Clyde McCoy was a bandleader and trumpet player whose signature tune during the 1930s was "Sugar Blues" -- but his career extended well beyond that decade. He came from a family that was among the best known in the country, possibly in the world, but not for music -- he was a direct descendant of the McCoys of Kentucky, renowned for their long-running (and, indeed, legendary) feud with the Hatfields. His family left its home state when he was nine and moved to Portsmouth, OH, and it was while living there that he first took up the trumpet, as well as the trombone. It was on the latter instrument that he played with the Loyal Temperance Legion Band, at age nine. Before his teens he had switched to the trumpet and was playing at school and church events, and at 14 he found work playing on the riverboats, which still plied the rural Midwest, Southern, and border states in those days. By 1920, at age 16, he'd assembled his first band for a two-week engagement at a popular Knoxville resort. Miraculously, though they'd never performed together before their first gig, they proved quite popular, and their contract was extended to two months.
McCoy felt ready for the big time even though he was still in his teens and decided to make for New York City, but the next few years were frustrating as they never quite caught on in the right way, at the right moment to make the next step, whatever it might be, easy. Finally, in 1924, McCoy decided to try for a fresh start by moving the band to California, where they spent a few years working the area around Los Angeles. They started touring, and it was during this period that McCoy started using a mute on this trumpet, creating the "wah-wah" effect that became his signature on the instrument. In 1930, lightning finally struck when he was appearing with the band at the Drake Hotel in Chicago and performed "Sugar Blues." The audience responded well and soon it was getting carried over the radio, and a recording contract with Columbia Records followed in late 1930 -- the resulting 78 rpm single ended up selling millions of copies early the next year, no small feat in the depths of the Great Depression, which had generally started tearing up record sales. He also enjoyed more modest but still substantial hits with "In the Cool of the Night," "The Goona Goo," and "Wah Wah Blues," and made a successful single release of "Smoke Rings," which was best known as Glen Gray's theme.
McCoy made Chicago his base until the middle of the decade, appearing regularly at the Drake and also doing vaudeville engagements. They had developed a special brand of Dixieland-flavored swing music that found a ready audience in the midst of the big-band era, and the group also occasionally arranged musical face-offs with other, rival bands that proved extremely popular with patrons. They switched from Columbia to the Decca label in 1935 and continued to sell large numbers of records (including a new version of "Sugar Blues" that reportedly moved a million copies) for the remainder of the decade. He was also one of those responsible for co-founding Downbeat magazine. McCoy could have remained on the sidelines during World War II, but instead he and his band all enlisted in the United States Navy, where they were allowed to continue performing together, entertaining sailors and other troops, as well as patients at naval hospitals, for the duration of the war.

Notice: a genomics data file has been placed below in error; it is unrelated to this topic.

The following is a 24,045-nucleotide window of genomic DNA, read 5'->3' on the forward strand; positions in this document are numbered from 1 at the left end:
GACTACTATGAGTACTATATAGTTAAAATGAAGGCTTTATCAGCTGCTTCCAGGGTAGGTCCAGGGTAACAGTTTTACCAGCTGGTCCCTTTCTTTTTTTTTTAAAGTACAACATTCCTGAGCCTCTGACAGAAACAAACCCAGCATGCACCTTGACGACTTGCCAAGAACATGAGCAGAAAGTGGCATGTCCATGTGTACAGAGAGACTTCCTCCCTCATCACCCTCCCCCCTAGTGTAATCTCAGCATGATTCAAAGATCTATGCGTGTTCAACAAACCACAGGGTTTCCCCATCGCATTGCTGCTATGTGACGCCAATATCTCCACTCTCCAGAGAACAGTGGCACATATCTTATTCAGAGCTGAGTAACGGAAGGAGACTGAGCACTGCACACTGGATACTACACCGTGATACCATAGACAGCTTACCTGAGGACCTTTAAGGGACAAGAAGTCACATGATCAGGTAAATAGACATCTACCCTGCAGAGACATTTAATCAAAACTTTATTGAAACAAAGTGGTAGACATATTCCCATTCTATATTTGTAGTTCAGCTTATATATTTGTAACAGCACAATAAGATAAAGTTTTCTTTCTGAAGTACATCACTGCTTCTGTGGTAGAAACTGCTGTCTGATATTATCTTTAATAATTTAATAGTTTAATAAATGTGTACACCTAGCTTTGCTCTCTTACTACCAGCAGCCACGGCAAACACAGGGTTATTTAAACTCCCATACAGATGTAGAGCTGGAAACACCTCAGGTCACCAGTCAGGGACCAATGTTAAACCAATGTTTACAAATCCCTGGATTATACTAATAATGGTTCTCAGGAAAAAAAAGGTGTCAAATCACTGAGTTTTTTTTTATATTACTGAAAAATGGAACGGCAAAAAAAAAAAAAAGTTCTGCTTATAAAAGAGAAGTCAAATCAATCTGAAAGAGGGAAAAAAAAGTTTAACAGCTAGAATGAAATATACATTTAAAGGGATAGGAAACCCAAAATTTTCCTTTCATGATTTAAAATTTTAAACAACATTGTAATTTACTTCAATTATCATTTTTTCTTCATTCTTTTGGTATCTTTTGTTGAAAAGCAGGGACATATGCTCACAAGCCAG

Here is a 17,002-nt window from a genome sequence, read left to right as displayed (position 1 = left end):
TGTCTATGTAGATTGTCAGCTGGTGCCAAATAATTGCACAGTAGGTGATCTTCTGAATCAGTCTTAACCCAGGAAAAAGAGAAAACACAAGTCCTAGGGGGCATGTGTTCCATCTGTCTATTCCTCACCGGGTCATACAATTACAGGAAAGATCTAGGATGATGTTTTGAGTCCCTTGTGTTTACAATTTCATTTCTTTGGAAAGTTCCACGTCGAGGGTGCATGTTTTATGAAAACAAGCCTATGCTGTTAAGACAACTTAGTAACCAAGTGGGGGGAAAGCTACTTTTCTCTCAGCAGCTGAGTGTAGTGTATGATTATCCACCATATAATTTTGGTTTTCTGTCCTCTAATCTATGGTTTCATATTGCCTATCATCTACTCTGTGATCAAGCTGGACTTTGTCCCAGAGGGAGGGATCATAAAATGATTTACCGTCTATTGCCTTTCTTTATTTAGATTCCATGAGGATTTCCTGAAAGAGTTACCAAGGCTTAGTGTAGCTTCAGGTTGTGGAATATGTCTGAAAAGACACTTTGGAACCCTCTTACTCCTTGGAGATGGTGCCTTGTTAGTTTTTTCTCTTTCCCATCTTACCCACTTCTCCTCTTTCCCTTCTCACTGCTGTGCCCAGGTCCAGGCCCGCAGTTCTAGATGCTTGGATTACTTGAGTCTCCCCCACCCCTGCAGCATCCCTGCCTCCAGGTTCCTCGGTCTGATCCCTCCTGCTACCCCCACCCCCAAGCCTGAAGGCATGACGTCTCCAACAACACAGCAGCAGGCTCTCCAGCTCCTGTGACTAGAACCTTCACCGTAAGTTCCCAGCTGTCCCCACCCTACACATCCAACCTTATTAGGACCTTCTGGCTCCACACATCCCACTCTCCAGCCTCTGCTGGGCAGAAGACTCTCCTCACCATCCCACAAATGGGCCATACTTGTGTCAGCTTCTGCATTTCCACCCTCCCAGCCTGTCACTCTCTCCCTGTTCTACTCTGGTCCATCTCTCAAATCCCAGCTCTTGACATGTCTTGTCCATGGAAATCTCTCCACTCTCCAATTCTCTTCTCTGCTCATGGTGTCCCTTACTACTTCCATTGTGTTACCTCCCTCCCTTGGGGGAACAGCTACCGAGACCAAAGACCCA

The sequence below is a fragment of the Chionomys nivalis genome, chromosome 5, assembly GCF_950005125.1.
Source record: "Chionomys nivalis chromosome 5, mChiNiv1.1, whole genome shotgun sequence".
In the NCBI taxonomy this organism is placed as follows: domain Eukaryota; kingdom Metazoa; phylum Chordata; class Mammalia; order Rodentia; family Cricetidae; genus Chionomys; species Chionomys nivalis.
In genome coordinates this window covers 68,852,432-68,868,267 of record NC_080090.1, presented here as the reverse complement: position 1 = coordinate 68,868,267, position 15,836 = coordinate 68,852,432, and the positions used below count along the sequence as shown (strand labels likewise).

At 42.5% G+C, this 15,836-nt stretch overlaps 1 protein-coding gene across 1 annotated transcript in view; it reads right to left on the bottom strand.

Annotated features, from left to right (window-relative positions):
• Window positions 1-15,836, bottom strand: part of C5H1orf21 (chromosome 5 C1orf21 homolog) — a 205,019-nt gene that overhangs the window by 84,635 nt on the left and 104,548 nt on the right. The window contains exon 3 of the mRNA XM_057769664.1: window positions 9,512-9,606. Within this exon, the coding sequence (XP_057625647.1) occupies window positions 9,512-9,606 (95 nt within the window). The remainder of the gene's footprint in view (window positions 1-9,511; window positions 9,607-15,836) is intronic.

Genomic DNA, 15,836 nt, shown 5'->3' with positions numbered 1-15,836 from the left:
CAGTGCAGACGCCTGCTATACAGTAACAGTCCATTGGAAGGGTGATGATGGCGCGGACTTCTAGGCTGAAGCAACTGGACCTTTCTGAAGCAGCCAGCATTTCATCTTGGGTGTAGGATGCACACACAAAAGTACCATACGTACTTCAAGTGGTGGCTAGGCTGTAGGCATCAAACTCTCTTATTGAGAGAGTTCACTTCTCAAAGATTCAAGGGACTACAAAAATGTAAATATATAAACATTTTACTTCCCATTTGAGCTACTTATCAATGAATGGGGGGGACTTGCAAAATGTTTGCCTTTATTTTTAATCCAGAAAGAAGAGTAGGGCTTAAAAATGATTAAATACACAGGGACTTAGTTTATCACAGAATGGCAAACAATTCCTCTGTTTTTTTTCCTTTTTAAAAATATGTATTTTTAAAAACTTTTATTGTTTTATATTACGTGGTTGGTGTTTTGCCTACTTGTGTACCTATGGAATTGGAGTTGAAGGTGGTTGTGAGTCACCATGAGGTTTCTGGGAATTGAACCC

He returned to civilian life in 1945 and tried to restart the band, and they still had an audience at the time. He put together a big band that did well for a time, and even cut some important records, including a superb rendition of "Basin Street Blues," expanding considerably on the version he'd cut for Columbia in the early '30s; but gradually their audience declined with the shifting in public taste, and in 1955, the year that rock & roll took over the charts, he disbanded the group. McCoy and his wife, Maxine Means -- who'd been part of the Bennett Sisters, the vocalists for his band in the late '30s -- opened a club in Denver, where they were frequently featured on the entertainment bill, but it failed to pay its way, and McCoy was forced to resume performing to make a living, fronting a septet. He finally retired to Memphis in the late '70s, and started teaching music, with occasional performances thrown in whenever he could arrange them. He could be seen performing with Dixieland groups around Memphis until his health began to fail in the 1980s. ~ Bruce Eder, Rovi